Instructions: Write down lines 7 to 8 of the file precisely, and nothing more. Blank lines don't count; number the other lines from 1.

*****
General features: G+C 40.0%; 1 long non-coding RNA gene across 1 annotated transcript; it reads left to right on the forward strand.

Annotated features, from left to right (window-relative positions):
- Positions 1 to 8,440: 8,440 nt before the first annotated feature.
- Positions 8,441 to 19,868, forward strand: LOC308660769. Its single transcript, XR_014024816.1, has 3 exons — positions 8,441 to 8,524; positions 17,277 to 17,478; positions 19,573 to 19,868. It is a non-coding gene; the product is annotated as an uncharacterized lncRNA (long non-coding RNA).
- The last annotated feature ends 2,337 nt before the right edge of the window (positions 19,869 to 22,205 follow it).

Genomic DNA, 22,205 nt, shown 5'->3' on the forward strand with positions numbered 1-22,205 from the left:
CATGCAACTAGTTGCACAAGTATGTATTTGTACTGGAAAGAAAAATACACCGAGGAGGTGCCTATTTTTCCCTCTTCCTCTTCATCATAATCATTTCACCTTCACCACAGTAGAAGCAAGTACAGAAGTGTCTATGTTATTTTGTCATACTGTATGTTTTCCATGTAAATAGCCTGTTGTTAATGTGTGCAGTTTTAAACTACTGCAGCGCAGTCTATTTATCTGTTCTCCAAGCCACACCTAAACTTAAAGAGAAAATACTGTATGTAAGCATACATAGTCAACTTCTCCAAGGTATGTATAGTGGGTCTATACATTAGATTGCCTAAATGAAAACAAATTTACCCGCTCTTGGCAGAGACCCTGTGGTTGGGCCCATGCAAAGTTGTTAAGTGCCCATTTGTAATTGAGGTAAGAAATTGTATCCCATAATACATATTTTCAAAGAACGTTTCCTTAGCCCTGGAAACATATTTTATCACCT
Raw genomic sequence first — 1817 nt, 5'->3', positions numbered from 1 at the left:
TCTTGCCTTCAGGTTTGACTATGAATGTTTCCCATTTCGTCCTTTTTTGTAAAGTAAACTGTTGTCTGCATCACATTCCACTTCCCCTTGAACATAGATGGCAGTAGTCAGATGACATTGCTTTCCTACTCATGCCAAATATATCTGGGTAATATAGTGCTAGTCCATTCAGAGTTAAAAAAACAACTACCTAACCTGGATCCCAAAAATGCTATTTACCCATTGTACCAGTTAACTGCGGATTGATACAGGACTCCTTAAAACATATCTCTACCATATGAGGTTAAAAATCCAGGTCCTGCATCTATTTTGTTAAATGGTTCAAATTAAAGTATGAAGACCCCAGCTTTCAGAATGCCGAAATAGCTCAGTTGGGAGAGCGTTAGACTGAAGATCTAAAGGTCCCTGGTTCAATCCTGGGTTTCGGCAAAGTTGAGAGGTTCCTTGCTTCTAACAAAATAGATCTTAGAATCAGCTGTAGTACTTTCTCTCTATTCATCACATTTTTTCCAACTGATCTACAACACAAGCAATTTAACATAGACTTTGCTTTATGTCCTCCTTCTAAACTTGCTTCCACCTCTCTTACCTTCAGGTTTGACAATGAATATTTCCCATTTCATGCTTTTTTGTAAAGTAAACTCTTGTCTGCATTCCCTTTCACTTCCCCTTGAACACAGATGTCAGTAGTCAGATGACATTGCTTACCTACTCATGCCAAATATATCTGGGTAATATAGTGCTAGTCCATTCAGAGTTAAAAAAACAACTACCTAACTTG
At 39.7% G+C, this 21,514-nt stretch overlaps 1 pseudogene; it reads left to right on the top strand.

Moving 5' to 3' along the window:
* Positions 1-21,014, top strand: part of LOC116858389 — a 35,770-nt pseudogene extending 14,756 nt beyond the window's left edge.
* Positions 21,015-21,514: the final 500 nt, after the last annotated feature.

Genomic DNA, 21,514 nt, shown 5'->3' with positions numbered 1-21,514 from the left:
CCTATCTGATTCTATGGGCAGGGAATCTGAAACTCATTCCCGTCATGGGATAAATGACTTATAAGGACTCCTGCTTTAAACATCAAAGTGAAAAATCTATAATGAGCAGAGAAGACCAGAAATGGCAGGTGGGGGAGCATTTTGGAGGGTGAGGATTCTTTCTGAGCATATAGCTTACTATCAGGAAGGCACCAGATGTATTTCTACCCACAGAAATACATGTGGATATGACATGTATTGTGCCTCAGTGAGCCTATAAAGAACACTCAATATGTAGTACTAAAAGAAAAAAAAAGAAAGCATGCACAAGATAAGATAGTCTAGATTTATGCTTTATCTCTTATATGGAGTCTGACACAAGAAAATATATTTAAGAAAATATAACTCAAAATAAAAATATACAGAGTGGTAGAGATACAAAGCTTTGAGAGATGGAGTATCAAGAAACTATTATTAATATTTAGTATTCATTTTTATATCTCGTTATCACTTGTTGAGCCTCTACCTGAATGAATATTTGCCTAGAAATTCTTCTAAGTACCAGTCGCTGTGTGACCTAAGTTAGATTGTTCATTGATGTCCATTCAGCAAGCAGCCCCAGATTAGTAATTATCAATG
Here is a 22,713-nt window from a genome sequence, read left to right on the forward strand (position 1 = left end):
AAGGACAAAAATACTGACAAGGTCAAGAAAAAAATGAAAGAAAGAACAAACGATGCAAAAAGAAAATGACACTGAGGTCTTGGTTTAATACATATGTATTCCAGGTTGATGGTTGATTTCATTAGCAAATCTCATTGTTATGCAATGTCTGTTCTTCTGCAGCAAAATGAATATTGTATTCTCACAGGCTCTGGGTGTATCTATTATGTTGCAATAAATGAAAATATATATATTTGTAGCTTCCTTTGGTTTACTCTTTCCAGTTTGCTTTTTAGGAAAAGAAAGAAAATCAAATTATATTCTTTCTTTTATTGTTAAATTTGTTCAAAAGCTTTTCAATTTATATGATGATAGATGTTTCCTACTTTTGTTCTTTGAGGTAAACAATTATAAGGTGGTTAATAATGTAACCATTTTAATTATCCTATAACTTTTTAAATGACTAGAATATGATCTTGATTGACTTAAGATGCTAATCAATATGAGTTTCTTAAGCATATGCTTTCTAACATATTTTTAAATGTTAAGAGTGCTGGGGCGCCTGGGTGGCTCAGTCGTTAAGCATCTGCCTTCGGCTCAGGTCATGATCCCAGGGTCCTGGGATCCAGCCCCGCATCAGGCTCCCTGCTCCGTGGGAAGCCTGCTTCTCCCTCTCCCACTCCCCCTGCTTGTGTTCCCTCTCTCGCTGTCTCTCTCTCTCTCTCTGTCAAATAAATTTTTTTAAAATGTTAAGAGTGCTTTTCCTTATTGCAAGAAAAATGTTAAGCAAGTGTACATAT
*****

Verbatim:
CATGCAACTAGTTGCACAAGTATGTATTTGTACTGGAAAGAAAAATACACCGAGGAGGTGCCTATTTTTCCCTCTTCCTCTTCATCATAATCATTTCACCTTCACCACAGTAGAAGCAAGTACAGAAGTGTCTATGTTATTTTGTCATACTGTATGTTTTCCATGTAAATAGCCTGTTGTTAATGTGTGCAGTTTTAAACTACTGCAGCGCAGTCTATTTATCTGTTCTCCAAGCCACACCTAAACTTAAAGAGAAAATACTGTATGTAAGCATACATAGTCAACTTCTCCAAGGTATGTATAGTGGGTCTATACATTAGATTGCCTAAATGAAAACAAATTTACCCGCTCTTGGCAGAGACCCTGTGGTTGGGCCCATGCAAAGTTGTTAAGTGCCCATTTGTAATTGAGGTAAGAAATTGTATCCCATAATACATATTTTCAAAGAACGTTTCCTTAGCCCTGGAAACATATTTTATCACCT
Raw genomic sequence first — 1817 nt, 5'->3', positions numbered from 1 at the left: